Lyons, Patricia (24 Woodlane Drive, Moorestown, NJ, 08057, US)
El-raghy, Tamer (4 Covington Place, Voorhees, NJ, 08043, US)
Lyons, Patricia (24 Woodlane Drive, Moorestown, NJ, 08057, US)
|1.||A cook surface comprising Mn+1AXn wherein M comprises a metal or a mixture of metals selected from the group consisting of groups 1IB5 IVB, VB, VTB and VIII of the periodic table of elements; A is an element or mixture of elements selected from the group consisting of groups IIIA, TVA, VA and VIA of the periodic table of elements; X is selected from the group consisting of carbon, nitrogen and carbon and nitrogen; and n is 1 , 2 or 3.|
|2.||The cooking surface of claim 1 wherein the MAX phase comprises Ti3SiC2 or Ti2AlC.|
|3.||A cooking utensil, said utensil comprising the cook surface of claim 1 or claim 2.|
|4.||The cooking utensil of claim 3 wherein the cook surface is applied as a coating to a conventional metal cooking utensil.|
|5.||The cooking utensil of claim 4 wherein the coating which is applied comprises a MAX phase.|
|6.||The cooking utensil of claim 4 wherein the coating which is applied comprises components which form a MAX phase upon application to the convention metal cooking utensil.|
|7.||The cooking utensil of claim 4 wherein the coating is applied to a food contacting surface of the conventional metal cooking utensil.|
|8.||A. method for producing a cooking utensil comprising molding a MAX phase powder into a cooking utensil.|
|9.||A method for producing a cooking utensil comprising applying a coating of the cook surface of claim 1 to a conventional metal cooking utensil.|
|10.||The method of claim 9 wherein the coating is applied to a food contacting surface of the conventional metal cooking utensil.|
|11.||The method of claims 9 or 10 wherein the coating which is applied comprises a MAX phase.|
|12.||The method of claims 9 or 10 wherein the coating which is applied comprises components which form a MAX phase upon application to the convention metal cooking utensil.|
Introduction This patent application claims the benefit of priority to U.S. Patent Application
Serial No. 10/970,880, filed October 22, 2004, which is herein incorporated by reference in its entirety.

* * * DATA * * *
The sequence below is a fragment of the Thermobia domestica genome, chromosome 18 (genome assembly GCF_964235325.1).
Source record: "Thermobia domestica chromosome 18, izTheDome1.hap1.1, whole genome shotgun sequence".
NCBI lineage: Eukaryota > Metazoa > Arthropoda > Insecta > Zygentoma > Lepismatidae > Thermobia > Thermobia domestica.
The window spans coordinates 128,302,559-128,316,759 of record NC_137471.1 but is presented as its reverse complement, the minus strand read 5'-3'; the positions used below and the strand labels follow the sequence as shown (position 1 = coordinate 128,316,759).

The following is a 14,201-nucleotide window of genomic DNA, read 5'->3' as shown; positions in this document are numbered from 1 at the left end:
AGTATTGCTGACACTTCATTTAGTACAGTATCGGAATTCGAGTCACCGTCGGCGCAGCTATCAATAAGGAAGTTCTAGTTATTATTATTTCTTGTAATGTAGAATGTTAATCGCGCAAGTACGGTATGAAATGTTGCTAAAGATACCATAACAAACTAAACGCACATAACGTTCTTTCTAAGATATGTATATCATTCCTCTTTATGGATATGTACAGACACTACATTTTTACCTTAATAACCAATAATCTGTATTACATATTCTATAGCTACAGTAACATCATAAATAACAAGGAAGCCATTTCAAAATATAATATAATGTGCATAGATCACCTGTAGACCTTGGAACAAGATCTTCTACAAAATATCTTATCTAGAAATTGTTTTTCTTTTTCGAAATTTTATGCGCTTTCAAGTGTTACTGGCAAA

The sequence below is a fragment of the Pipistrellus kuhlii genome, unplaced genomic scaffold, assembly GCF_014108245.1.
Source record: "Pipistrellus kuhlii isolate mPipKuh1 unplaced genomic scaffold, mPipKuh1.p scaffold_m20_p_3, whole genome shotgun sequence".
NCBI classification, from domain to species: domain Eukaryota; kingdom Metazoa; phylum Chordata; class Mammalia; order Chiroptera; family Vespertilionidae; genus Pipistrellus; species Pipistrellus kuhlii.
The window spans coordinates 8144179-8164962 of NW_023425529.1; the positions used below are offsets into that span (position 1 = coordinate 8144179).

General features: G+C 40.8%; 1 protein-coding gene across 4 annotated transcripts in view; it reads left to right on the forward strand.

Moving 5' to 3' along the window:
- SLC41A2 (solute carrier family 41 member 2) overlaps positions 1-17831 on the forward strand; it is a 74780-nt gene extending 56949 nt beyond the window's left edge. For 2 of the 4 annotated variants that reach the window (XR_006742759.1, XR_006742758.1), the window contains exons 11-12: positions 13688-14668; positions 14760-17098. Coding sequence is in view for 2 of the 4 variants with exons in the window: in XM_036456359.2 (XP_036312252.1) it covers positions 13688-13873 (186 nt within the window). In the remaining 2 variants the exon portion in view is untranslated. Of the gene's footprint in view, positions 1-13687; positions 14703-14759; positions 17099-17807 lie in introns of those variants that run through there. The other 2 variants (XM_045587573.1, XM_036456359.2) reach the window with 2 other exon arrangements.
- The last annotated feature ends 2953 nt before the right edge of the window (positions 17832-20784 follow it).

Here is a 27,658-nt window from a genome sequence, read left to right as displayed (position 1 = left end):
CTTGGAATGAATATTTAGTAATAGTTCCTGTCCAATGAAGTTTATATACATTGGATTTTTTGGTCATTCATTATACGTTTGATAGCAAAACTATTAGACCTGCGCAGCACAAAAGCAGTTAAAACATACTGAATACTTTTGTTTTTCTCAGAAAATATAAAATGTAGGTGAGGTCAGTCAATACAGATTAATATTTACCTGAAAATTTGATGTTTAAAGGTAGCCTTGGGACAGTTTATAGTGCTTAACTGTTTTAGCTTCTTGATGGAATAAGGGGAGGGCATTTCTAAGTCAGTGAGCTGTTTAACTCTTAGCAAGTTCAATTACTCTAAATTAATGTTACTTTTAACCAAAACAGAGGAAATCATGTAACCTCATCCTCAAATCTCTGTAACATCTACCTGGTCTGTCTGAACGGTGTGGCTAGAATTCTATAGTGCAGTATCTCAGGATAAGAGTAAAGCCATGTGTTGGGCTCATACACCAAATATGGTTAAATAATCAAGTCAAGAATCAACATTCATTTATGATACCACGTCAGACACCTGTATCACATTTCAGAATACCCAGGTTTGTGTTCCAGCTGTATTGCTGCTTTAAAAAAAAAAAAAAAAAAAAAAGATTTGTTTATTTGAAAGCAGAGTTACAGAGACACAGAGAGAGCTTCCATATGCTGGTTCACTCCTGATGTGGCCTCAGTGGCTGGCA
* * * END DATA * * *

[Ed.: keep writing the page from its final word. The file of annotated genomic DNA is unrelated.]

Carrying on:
Field of the Invention This invention relates to durable, stick resistant, stain resistant, dishwasher safe, arid thermal shock resistant cookware, cutlery and other cooking utensils comprising a MAX phase and methods for their production.
Background of the Invention Cookware with a stick resistant surface is used daily by millions of households worldwide. Desirable characteristics in a stick resistant coating of cookware include good food release properties without affecting the taste of food, thermal stability at temperatures as high as 700°F, strong bonding with the substrate, environment compatibility and economic feasibility. There are several stick resistant surfaces currently in use.
For example, DuPont produces an organic surface TEFLON® with excellent food release properties. Typically, a TEFLON® coating is applied to aluminum cookware. The aluminum provides for excellent heat conductivity while the TEFLON® provides excellent food release properties. However, TEFLON®-based stick resistant surfaces are soft and easy to scratch. A metal utensil, if used against a TEFLON®-coated surface, leaves a scar. Some cleaning utensils also leave scratches. While attempts have been made to provide TEFLON®-based stick resistant surfaces with increased scratch resistance, i.e. Calphalon One, such surfaces are still susceptible to scratching. Once the TEFLON®-based stick resistant surface is scratched, the stick resistant properties of the surface deteriorate. Further, and more importantly, TEFLON® begins to be released to th.e surrounding environment and into the human body. Recently, several research groups have shown that some chemicals used in making TEFLON " ® represent a health hazard. In
particular, perfluorooctanoic acid (PFOA), a chemical used to make TEFLON®, has " been detected in people as well as animals worldwide. PFOA has been detected in river otters in Oregon, polar bears in the Canadian Arctic, and in the blood of 96 percent of children tested in 23 states (Philadelphia Inquirer, Sep. 19, 2004). According to the U.S. Environmental Protection Agency, this chemical used to produce the stick resistant coating on pots and pans is hazardous to children and women of childbearing age, according to the U.S. Environmental Protection Agency (see EPA with the extension .gov of the world wide web). Further, cooking with TEFLON® has been reported to make a person sick with a temporary flu if a stick resistant pan gets overheated (see ewg with the extension .org of the world wide web). Birds have also been reportedly killed in houses where TEFLON® coated cookware was used (see ewg with the extension .org of the world wide web).
A hard anodized aluminum cookware is produced by Calphalon. Anodizing is a process by which a layer of extremely hard, but porous, aluminum oxide is applied to the surface of aluminum. This layer protects food from bare aluminum and helps protect the surface from wear. While marketed as a stick resistant coating, in reality use of a considerable amount of cooking oil and/or fat is required for food not to stick to this cookware. Further, at microscale levels, this layer is sponge-like in structure and caαn not be placed in the dishwasher because dishwashing detergent attaches to the layer causing permanent stains and deterioration of the integrity of the layer.
Recently, to overcome the poor food release properties and the sponge-like structure, Calphalon released a new product, Calphalon One. In this product, the aluminum is anodized and the spoαge-like layer is filled with TEFLON®. However, the presence of TEFLON® in this product represents the same concerns discussed afoove. Further, this newer product is still riot dishwasher safe.